How Long Does the IRS Have to Attempt to Collect on an Unpaid Tax Debt?

Tax calculator and pen

One of the most common questions that many people who may have unpaid tax debts wonder is how long the Internal Revenue Service (IRS) is allowed to attempt to collect unpaid taxes from prior tax years from a taxpayer.  Given that the IRS has very broad collection powers that enable the agency to pursue unpaid taxes in a much more aggressive manner than private debt collectors (such as by seizing Social Security payments, filing tax liens against a taxpayer’s residence, and other means), a taxpayer often is left wondering when they will be able to stop worrying about whether the IRS will stop going after their paychecks, their house, or other assets if the taxpayer neglected to pay taxes in a certain year.  Assuming you have unpaid federal taxes, the IRS unfortunately has a long window of time within which to attempt to collect those unpaid taxes from you.  The statute of limitations, a legal term for the amount of time that a party has to pursue legal remedies against someone, for unpaid taxes extends ten years from the date a tax return is due or filed, whichever is last.  This means that a taxpayer may find their paychecks being garnished, their ability to sell their house impaired due to a federal tax lien, and other problems for a long duration of time solely as a result of unpaid taxes.

What Is a Statute of Limitations?

Most types of lawsuits and criminal charges carry with them a time limit within which either a case must be filed, criminal charges must be brought, or other legal action must occur.  This is commonly referred to as the statute of limitations applicable to that particular legal action, whether it be the filing of certain criminal charges or a certain type of civil lawsuit.  The statute of limitations sets the time period within which the prosecutor must charge someone, a lawsuit must be filed against an individual, or, in this case, the IRS is able to continue making collection efforts on unpaid taxes.  Once the statute of limitations has expired, then a prosecutor cannot file charges, a person cannot file a lawsuit, or, in this scenario, the IRS must cease collection efforts on unpaid taxes.  Once that time period has elapsed, then the IRS is no longer able to pursue an individual for amounts that person may owe the government from taxes he or she failed to pay in previous years, regardless of the success or lack of success of the agency’s efforts to recover those funds from the taxpayer to date.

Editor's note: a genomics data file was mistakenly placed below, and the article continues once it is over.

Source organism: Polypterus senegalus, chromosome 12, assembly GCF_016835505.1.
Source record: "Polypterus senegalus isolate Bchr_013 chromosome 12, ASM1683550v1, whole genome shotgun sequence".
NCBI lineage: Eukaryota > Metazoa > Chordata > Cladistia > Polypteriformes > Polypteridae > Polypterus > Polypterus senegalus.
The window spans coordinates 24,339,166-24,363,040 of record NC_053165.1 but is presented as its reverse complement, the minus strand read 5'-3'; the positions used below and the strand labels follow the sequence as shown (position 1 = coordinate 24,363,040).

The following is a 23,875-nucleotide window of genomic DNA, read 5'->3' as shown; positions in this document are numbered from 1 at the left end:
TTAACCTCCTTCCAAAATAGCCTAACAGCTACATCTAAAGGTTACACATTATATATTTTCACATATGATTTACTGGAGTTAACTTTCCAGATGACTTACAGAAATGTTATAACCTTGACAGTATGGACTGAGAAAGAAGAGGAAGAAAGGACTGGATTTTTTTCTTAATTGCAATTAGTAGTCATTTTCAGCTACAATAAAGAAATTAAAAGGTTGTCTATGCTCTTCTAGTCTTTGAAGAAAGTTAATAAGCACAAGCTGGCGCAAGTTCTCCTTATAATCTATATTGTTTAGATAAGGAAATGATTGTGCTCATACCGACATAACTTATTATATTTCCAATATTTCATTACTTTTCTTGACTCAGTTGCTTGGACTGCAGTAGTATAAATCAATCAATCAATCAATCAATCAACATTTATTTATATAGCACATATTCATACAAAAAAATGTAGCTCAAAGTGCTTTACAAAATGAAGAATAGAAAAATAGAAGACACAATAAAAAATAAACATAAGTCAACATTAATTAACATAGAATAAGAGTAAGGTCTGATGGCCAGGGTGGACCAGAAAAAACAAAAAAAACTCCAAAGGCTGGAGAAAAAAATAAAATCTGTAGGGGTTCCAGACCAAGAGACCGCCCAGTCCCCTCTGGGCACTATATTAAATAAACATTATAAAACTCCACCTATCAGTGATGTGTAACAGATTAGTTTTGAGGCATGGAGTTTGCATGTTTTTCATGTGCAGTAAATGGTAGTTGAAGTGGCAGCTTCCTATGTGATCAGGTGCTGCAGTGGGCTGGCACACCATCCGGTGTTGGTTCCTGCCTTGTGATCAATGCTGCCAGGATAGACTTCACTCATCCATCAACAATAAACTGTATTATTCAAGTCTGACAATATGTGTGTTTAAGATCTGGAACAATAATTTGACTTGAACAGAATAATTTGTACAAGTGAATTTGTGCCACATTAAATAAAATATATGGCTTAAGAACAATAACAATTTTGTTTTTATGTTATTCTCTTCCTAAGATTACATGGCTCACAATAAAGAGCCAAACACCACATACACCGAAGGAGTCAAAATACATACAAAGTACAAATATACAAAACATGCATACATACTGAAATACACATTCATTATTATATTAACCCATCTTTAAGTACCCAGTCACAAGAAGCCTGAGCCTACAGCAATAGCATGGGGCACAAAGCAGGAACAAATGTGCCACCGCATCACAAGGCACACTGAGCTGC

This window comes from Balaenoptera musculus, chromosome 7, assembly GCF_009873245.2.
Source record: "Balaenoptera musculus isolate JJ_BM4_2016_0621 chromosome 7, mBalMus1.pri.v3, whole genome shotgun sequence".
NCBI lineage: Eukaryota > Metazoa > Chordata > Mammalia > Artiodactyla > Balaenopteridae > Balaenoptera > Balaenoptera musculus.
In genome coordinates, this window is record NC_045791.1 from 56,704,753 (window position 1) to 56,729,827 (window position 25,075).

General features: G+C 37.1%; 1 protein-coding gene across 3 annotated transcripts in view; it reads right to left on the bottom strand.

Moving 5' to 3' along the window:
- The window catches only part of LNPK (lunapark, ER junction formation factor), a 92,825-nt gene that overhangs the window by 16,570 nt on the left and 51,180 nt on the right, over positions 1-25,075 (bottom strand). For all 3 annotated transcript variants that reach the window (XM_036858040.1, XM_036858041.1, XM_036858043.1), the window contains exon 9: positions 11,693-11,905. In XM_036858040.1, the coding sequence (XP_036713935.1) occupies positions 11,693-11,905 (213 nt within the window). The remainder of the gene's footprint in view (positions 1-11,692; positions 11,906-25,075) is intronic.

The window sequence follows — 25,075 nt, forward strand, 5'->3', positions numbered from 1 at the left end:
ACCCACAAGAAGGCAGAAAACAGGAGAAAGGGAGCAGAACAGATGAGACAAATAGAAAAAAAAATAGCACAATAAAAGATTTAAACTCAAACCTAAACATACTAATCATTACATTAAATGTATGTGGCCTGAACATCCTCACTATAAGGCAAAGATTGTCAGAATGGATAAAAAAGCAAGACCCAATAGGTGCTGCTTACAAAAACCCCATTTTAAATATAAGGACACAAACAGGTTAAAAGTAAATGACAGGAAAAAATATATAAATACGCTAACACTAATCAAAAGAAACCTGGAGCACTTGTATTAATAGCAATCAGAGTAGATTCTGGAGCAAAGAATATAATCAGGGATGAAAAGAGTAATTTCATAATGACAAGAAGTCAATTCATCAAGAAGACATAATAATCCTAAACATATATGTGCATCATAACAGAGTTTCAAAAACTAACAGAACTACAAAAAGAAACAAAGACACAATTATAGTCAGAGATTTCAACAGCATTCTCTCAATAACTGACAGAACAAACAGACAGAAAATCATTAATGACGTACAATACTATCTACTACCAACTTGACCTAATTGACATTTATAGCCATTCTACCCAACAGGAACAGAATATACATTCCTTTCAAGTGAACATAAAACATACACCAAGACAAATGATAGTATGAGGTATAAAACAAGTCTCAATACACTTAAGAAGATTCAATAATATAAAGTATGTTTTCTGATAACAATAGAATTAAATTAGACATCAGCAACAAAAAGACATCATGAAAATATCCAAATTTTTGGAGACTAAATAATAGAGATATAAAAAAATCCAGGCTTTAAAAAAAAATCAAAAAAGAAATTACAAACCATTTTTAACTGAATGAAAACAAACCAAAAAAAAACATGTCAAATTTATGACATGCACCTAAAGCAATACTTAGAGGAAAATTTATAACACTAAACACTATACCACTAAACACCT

What is the Statute of Limitations for IRS Collection Efforts to Recover Unpaid Taxes from Previous Years?

As a general rule, there is a ten year statute of limitations on any IRS collections efforts to recover unpaid taxes owed by a taxpayer. This means that the IRS can attempt to collect your unpaid taxes for up to ten years from the date the unpaid taxes were assessed by any means permitted to the IRS-including garnishing your paycheck or other sources of income, filing a tax lien against your house or a myriad of other methods.  Once that ten years has passed, however, the IRS is required to completely stop collection efforts.  Any unpaid taxes at that point would remain outstanding, but the IRS simply would not longer be allowed to pursue you for payment of those taxes by, for instance, filing a tax lien against your home or garnishing your paychecks

There are, however, factors that can pause the statute of limitations from running, which gives the IRS additional time to collect on unpaid federal taxes.

If you have unpaid federal taxes or is in a long term payment plan and is wondering how long the IRS still have to collect on your debt, contact the experts at Brunoro Law for a free assessment of your case.

Posted in: Cross Border Tax Transactions, International Tax, Tax Audit, Tax Collections, Tax Controversy, Tax Planning

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